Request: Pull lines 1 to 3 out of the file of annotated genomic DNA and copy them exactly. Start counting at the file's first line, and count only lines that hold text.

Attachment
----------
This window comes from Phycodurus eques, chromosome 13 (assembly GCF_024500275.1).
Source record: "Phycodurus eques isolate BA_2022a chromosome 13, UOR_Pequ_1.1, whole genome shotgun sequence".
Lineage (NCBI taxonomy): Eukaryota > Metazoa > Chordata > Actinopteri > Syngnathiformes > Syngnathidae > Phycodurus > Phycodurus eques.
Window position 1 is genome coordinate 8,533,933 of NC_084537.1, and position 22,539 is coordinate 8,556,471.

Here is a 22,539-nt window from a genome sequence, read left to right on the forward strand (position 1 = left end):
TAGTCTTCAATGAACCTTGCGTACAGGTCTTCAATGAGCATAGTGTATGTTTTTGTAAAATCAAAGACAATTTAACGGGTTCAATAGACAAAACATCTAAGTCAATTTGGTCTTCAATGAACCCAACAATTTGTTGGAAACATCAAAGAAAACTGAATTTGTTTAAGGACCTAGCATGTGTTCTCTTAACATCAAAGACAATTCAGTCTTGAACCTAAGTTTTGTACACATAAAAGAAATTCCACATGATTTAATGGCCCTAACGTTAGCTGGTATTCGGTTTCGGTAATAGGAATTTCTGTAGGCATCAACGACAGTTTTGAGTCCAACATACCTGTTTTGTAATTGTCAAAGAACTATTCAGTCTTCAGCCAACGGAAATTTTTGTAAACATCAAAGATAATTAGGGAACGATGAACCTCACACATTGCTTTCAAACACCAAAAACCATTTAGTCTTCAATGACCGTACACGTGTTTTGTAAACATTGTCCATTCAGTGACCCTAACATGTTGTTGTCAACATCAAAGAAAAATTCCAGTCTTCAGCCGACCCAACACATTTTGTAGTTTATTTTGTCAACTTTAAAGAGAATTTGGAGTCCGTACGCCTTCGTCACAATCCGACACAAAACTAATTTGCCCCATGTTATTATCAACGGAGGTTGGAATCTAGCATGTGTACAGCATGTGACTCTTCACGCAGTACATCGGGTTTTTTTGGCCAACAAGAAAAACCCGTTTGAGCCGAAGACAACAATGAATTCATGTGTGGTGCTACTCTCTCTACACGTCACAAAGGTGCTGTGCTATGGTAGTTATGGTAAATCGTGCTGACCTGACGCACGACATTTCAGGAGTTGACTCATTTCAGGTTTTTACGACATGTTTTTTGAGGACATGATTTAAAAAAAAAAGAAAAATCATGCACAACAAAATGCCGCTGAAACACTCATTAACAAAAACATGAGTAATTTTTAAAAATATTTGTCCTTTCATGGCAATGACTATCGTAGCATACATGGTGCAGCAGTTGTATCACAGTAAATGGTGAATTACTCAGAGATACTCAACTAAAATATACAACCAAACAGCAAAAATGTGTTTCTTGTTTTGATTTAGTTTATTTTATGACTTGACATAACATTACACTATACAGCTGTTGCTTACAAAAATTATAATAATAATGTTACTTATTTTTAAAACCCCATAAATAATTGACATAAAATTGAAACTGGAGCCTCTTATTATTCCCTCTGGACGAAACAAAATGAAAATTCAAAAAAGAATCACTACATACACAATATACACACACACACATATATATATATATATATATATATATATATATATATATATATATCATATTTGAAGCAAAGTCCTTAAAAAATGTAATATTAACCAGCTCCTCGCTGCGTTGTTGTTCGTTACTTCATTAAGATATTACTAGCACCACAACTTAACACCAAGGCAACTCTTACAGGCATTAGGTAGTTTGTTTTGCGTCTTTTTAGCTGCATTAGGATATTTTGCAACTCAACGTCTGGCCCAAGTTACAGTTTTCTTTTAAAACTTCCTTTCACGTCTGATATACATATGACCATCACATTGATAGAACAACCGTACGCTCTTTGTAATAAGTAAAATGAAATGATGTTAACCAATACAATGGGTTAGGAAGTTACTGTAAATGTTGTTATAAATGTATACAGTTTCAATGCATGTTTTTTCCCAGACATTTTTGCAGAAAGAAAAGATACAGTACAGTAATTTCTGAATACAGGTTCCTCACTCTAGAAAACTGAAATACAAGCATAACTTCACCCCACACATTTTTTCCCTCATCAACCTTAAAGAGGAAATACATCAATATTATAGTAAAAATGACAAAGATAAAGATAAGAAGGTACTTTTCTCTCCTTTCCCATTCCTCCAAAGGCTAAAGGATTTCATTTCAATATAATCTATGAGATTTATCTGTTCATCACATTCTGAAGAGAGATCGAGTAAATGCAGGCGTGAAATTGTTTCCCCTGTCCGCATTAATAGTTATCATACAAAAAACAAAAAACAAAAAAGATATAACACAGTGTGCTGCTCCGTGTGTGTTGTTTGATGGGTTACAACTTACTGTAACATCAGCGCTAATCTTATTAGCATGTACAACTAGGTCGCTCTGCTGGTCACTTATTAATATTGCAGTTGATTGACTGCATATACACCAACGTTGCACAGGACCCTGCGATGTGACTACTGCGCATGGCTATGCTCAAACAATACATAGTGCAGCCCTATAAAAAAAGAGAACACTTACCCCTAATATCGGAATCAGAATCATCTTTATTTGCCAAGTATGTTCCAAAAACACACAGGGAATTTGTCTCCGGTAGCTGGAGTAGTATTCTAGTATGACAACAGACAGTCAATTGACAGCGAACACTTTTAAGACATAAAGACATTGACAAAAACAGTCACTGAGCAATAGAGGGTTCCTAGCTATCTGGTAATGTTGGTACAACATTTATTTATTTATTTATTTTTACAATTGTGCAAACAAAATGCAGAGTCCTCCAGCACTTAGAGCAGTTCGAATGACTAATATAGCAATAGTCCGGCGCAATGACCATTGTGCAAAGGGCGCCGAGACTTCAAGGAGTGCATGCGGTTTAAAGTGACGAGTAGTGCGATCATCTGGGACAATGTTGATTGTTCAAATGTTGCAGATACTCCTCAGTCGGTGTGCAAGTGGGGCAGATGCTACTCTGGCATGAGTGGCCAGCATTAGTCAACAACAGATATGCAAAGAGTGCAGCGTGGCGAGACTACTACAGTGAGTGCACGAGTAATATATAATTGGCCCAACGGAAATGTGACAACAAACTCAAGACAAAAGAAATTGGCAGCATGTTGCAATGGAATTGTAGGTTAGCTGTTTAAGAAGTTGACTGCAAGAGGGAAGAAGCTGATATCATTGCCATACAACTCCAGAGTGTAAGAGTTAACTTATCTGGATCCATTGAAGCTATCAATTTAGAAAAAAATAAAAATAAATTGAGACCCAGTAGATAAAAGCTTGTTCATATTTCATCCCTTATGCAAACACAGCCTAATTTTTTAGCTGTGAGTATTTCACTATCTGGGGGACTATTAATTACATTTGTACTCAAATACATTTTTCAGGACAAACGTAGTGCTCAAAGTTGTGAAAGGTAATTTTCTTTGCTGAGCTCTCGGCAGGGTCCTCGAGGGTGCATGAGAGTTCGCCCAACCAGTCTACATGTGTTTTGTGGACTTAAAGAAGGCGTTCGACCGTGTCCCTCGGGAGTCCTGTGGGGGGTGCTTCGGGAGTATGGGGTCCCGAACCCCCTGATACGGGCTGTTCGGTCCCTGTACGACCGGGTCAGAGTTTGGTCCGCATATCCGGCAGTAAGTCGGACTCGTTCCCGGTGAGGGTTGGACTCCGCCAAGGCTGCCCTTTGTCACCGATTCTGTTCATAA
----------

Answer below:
This window comes from Phycodurus eques, chromosome 13 (assembly GCF_024500275.1).
Source record: "Phycodurus eques isolate BA_2022a chromosome 13, UOR_Pequ_1.1, whole genome shotgun sequence".
Lineage (NCBI taxonomy): Eukaryota > Metazoa > Chordata > Actinopteri > Syngnathiformes > Syngnathidae > Phycodurus > Phycodurus eques.